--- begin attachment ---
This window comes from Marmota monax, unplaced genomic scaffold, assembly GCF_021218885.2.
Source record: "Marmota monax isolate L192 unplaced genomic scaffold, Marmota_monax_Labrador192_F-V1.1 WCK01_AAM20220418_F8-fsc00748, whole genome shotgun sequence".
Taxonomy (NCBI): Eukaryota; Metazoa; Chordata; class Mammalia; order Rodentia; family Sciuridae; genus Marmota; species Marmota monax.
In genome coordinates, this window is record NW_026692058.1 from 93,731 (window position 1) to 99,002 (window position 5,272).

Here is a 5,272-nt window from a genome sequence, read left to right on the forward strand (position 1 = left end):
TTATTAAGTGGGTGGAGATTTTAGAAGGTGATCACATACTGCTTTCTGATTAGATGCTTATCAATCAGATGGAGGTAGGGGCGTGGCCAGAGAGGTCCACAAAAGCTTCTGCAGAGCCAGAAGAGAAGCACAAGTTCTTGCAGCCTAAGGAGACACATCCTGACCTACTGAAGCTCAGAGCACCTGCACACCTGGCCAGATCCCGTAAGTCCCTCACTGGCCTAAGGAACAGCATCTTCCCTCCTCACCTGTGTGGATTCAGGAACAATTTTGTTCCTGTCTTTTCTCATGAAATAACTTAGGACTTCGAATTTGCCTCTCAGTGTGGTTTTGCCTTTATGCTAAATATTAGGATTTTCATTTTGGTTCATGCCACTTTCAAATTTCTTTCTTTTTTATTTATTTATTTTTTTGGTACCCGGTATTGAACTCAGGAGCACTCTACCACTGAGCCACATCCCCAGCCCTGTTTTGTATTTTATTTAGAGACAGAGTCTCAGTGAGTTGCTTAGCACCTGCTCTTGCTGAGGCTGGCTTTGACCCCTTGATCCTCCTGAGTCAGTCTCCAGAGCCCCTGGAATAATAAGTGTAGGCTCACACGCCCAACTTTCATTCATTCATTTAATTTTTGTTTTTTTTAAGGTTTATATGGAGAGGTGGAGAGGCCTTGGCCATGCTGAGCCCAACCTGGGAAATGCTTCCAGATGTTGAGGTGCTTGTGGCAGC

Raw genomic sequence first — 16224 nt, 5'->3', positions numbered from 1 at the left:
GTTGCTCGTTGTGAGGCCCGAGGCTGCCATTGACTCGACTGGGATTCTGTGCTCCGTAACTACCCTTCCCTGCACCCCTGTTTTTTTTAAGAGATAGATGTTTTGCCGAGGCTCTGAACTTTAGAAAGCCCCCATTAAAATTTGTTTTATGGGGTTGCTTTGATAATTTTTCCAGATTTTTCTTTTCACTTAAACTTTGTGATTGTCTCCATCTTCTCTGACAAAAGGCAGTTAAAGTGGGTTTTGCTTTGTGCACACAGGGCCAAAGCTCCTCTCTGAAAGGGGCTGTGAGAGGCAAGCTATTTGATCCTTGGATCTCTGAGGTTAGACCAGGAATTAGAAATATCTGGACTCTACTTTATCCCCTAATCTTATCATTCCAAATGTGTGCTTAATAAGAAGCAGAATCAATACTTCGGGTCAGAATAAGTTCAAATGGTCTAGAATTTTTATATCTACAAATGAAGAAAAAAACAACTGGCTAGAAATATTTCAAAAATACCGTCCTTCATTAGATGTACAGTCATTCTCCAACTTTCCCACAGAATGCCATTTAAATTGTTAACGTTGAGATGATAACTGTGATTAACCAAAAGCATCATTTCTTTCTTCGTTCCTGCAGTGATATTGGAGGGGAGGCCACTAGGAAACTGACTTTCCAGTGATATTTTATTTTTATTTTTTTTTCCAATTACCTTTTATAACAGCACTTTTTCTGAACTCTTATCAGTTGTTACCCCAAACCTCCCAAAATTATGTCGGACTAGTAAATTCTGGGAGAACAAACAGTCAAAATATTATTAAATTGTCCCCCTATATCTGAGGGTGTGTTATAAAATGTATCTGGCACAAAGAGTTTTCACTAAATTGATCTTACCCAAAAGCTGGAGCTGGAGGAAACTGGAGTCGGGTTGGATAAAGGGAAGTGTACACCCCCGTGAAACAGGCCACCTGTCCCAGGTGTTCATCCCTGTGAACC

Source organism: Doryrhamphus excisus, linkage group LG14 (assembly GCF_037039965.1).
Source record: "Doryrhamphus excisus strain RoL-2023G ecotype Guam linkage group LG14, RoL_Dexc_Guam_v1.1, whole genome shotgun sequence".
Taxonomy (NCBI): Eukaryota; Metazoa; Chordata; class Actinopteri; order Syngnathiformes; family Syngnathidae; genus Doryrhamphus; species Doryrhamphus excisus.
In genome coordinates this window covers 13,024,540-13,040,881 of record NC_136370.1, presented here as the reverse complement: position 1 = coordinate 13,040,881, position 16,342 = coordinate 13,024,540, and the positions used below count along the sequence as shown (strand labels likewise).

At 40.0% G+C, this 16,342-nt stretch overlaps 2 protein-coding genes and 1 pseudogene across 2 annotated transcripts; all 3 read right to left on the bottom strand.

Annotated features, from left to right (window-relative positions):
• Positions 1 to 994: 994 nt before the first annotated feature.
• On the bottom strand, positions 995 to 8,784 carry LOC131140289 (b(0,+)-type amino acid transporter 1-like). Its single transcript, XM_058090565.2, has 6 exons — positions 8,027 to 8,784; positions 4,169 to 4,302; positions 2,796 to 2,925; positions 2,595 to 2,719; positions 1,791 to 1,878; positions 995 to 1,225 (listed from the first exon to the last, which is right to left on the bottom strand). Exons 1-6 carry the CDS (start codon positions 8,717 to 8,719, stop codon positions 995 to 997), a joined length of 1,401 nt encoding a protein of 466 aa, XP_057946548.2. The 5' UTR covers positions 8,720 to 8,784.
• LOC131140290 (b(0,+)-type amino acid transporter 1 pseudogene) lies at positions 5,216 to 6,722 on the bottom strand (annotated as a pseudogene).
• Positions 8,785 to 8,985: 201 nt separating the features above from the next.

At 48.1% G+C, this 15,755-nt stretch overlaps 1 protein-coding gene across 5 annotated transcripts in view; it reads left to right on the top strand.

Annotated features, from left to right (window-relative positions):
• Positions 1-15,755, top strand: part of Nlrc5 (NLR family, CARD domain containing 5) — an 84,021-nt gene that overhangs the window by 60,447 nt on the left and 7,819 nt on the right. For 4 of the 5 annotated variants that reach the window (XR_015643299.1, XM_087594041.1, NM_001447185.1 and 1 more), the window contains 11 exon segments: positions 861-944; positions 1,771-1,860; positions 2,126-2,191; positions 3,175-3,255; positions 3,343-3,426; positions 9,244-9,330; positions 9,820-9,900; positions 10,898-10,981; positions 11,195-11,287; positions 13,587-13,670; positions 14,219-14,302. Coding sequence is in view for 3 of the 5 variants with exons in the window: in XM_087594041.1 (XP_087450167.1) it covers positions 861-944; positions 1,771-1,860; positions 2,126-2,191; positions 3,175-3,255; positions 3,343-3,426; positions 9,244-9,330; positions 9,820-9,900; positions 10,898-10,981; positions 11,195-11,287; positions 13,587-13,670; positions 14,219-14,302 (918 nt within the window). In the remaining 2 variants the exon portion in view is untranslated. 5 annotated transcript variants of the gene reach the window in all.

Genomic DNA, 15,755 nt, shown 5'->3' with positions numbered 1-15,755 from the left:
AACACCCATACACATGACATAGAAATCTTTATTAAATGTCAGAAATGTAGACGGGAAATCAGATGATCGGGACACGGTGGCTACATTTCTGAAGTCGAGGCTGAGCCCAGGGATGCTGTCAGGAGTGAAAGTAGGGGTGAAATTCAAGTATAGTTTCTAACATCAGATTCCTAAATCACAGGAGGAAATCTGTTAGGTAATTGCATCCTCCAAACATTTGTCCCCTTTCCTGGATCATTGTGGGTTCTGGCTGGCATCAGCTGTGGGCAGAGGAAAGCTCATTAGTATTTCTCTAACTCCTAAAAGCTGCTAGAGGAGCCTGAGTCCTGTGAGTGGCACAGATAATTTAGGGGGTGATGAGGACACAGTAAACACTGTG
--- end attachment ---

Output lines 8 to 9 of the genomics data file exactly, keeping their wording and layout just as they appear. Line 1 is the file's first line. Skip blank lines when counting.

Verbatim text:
GTTGCTCGTTGTGAGGCCCGAGGCTGCCATTGACTCGACTGGGATTCTGTGCTCCGTAACTACCCTTCCCTGCACCCCTGTTTTTTTTAAGAGATAGATGTTTTGCCGAGGCTCTGAACTTTAGAAAGCCCCCATTAAAATTTGTTTTATGGGGTTGCTTTGATAATTTTTCCAGATTTTTCTTTTCACTTAAACTTTGTGATTGTCTCCATCTTCTCTGACAAAAGGCAGTTAAAGTGGGTTTTGCTTTGTGCACACAGGGCCAAAGCTCCTCTCTGAAAGGGGCTGTGAGAGGCAAGCTATTTGATCCTTGGATCTCTGAGGTTAGACCAGGAATTAGAAATATCTGGACTCTACTTTATCCCCTAATCTTATCATTCCAAATGTGTGCTTAATAAGAAGCAGAATCAATACTTCGGGTCAGAATAAGTTCAAATGGTCTAGAATTTTTATATCTACAAATGAAGAAAAAAACAACTGGCTAGAAATATTTCAAAAATACCGTCCTTCATTAGATGTACAGTCATTCTCCAACTTTCCCACAGAATGCCATTTAAATTGTTAACGTTGAGATGATAACTGTGATTAACCAAAAGCATCATTTCTTTCTTCGTTCCTGCAGTGATATTGGAGGGGAGGCCACTAGGAAACTGACTTTCCAGTGATATTTTATTTTTATTTTTTTTTCCAATTACCTTTTATAACAGCACTTTTTCTGAACTCTTATCAGTTGTTACCCCAAACCTCCCAAAATTATGTCGGACTAGTAAATTCTGGGAGAACAAACAGTCAAAATATTATTAAATTGTCCCCCTATATCTGAGGGTGTGTTATAAAATGTATCTGGCACAAAGAGTTTTCACTAAATTGATCTTACCCAAAAGCTGGAGCTGGAGGAAACTGGAGTCGGGTTGGATAAAGGGAAGTGTACACCCCCGTGAAACAGGCCACCTGTCCCAGGTGTTCATCCCTGTGAACC

Source organism: Doryrhamphus excisus, linkage group LG14 (assembly GCF_037039965.1).